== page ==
Answered By: [Unclaimed] Last Updated: Nov 17, 2015 Views: 26
1. What are Empirical Research Articles?
Empirical Research is defined as research based on observed and measured phenomena. It is research that derives knowledge from actual experience rather than from theory or belief.
Requests for "Empirical" articles are usually from instructors in Education or Psychology; most other disciplines will ask for scholarly, peer reviewed, or primary literature.
Most databases will let you limit your search to articles that are:
Most, but not all, of these will be empirical studies.
To determine if an article is an empirical study, see if the article mentions a study, an observation, an analysis or a number of participants or subjects. Was data collected, a survey or questionnaire administered, an assessment or measurement used, an interview conducted? All of these terms indicate possible methodologies used in empirical research.
Empirical articles often contain these sections:
- Literature review
The sections may be combined, and may have different headings or no headings at all; however, the information that would fall within these sections should be present in an empirical article.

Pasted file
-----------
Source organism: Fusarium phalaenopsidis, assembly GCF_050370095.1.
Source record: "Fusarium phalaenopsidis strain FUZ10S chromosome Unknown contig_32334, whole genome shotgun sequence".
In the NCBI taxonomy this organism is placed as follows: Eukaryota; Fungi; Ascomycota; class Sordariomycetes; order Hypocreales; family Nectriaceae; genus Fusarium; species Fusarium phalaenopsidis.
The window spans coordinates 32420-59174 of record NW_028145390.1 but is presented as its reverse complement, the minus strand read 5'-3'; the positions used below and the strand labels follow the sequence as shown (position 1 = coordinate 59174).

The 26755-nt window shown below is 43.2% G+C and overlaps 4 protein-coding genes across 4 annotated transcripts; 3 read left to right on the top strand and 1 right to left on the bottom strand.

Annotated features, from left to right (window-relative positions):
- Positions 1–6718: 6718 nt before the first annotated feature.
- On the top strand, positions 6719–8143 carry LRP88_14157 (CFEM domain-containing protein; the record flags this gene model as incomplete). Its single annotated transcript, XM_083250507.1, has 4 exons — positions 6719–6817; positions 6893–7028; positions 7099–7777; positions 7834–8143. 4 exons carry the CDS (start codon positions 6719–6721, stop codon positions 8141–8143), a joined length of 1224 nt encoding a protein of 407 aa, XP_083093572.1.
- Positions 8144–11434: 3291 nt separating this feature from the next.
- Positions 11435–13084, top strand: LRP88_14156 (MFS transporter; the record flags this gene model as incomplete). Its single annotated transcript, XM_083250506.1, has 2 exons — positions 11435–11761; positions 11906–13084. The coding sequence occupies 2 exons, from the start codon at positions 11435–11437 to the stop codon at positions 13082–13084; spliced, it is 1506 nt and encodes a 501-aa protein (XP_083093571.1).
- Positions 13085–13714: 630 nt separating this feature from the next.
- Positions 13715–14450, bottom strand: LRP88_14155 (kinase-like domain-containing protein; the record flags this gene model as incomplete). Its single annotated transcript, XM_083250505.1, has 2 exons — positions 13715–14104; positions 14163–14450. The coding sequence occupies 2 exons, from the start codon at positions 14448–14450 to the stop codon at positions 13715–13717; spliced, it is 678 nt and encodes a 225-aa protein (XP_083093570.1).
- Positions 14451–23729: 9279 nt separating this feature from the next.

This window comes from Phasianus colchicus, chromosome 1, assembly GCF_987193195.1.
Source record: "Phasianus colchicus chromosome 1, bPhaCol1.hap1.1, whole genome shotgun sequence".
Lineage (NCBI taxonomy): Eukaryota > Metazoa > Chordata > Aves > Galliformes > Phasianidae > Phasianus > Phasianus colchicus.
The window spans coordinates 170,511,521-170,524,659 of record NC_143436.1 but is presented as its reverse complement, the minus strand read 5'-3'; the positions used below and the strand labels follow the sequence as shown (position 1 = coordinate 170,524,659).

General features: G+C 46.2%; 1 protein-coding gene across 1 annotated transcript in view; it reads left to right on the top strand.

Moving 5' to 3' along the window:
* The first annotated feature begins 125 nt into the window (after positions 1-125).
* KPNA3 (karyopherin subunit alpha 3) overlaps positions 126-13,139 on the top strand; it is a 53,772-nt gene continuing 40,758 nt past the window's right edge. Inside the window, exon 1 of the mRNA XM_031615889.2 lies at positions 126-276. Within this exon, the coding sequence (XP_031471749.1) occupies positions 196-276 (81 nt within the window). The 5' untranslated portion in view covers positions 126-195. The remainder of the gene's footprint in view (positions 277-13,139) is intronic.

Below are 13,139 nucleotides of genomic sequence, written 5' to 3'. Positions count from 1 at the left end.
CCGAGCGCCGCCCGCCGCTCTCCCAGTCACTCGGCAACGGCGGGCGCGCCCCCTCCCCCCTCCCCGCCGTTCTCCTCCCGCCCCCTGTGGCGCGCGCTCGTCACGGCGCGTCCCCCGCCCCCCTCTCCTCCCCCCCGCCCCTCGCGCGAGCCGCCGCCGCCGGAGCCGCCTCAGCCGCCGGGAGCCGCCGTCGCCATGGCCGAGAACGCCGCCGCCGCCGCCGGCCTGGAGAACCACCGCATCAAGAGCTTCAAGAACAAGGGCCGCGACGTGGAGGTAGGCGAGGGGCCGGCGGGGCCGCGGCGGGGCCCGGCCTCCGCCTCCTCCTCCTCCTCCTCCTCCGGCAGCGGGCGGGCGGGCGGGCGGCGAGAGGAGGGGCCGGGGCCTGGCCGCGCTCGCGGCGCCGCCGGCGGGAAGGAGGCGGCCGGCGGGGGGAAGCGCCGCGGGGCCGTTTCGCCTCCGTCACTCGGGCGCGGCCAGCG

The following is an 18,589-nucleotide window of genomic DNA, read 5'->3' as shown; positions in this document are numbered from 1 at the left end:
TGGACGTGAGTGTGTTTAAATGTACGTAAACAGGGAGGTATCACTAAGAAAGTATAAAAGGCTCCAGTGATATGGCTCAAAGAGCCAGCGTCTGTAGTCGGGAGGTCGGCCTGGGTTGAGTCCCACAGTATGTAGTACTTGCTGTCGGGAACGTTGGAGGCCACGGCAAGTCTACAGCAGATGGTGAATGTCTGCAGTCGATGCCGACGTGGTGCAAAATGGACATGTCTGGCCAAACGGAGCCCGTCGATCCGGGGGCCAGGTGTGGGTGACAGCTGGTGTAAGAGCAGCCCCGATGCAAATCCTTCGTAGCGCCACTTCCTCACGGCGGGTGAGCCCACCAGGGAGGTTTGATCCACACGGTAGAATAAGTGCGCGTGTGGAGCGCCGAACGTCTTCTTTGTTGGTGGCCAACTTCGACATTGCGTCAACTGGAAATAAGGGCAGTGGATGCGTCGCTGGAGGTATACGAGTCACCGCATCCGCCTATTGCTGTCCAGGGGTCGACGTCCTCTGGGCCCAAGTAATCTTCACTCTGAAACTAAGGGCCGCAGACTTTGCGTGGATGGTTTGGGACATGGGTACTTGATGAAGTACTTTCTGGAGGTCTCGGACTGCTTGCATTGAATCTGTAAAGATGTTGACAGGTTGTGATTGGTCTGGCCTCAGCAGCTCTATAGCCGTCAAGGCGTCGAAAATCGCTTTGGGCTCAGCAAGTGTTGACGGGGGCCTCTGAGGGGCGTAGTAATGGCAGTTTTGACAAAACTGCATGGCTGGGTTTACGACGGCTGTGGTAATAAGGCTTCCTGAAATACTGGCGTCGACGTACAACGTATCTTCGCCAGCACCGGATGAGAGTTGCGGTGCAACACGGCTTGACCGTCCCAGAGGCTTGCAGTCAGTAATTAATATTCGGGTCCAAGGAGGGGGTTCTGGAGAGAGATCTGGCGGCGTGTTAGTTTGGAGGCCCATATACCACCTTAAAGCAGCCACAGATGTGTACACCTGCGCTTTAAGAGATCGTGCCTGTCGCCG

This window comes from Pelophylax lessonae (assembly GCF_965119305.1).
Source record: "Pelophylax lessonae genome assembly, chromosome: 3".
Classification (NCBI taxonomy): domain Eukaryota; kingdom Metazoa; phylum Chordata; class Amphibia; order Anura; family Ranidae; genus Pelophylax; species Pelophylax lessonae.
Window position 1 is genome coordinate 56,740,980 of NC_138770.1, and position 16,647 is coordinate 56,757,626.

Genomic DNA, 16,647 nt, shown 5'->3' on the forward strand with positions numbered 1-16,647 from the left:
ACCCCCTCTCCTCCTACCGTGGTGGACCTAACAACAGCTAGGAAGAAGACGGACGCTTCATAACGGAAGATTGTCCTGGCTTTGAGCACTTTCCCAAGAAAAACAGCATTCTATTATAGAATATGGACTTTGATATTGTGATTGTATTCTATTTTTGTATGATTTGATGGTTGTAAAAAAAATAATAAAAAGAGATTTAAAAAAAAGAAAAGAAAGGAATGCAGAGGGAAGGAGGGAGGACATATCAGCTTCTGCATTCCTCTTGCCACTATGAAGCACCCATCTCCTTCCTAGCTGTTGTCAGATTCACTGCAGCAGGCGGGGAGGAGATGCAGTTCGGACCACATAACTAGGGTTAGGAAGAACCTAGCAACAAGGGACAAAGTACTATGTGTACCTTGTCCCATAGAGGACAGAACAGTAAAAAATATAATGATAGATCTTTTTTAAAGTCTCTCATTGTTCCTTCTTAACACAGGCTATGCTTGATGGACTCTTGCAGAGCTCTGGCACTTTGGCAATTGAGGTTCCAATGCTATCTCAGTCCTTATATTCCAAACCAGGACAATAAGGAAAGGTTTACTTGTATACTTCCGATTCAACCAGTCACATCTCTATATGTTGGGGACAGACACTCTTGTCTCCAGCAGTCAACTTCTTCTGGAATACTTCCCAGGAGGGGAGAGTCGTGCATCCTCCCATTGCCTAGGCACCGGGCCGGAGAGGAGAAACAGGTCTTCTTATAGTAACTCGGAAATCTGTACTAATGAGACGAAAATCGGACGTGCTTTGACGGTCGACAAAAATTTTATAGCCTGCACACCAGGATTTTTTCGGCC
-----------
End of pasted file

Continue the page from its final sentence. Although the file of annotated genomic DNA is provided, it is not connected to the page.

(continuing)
2. You could use the following search devices when using our Databases to find empirical research articles:
A. PsycINFO and PsycARTICLES. After entering search terms in boxes at top of screen, scroll down to Methodology and select: Empirical Study. Note there are subsets of Empirical Study below this entry that you could use.
Other Publication Types to try are:
- Numerical/Quantitative Data
and change the pulldown to "Abstract".
Below is an example search for child abuse using Academic Search Complete:
Look over the articles you get from searches carefully. The final determination of whether or not a particular article is empirical is a judgement that you must make. Also, some of the search devices mentioned here may not retrieve all of the Empirical articles for a given topic.